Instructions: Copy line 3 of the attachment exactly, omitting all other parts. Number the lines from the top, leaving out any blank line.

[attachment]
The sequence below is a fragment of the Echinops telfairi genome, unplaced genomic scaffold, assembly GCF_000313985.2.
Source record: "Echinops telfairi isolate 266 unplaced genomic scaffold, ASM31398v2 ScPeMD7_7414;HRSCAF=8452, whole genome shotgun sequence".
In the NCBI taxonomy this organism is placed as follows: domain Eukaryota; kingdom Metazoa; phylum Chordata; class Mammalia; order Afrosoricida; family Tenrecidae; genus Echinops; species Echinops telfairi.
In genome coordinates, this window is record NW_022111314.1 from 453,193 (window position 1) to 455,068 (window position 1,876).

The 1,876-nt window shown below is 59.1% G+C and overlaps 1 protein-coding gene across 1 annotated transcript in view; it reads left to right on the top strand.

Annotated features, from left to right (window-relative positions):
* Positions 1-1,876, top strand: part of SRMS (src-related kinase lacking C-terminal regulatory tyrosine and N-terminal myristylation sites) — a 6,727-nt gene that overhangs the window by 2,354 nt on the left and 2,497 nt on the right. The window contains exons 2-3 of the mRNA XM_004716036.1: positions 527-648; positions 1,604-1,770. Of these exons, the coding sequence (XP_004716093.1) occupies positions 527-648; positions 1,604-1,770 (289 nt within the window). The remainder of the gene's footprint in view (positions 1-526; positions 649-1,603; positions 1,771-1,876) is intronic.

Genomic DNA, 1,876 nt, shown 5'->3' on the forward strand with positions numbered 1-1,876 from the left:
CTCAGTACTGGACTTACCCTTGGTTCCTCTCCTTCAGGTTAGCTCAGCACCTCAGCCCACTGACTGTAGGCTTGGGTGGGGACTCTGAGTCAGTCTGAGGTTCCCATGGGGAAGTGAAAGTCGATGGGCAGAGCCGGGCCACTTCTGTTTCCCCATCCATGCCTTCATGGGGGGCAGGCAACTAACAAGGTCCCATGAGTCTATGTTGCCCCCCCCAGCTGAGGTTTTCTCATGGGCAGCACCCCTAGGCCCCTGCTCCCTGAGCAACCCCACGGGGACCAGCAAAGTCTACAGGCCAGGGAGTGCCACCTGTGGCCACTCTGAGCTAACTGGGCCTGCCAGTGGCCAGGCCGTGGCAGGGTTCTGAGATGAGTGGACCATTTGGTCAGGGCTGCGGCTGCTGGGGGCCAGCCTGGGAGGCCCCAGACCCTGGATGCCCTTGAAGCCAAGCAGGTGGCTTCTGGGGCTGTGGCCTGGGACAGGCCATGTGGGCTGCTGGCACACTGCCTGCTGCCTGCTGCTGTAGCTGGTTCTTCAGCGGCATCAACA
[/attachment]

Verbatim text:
In the NCBI taxonomy this organism is placed as follows: domain Eukaryota; kingdom Metazoa; phylum Chordata; class Mammalia; order Afrosoricida; family Tenrecidae; genus Echinops; species Echinops telfairi.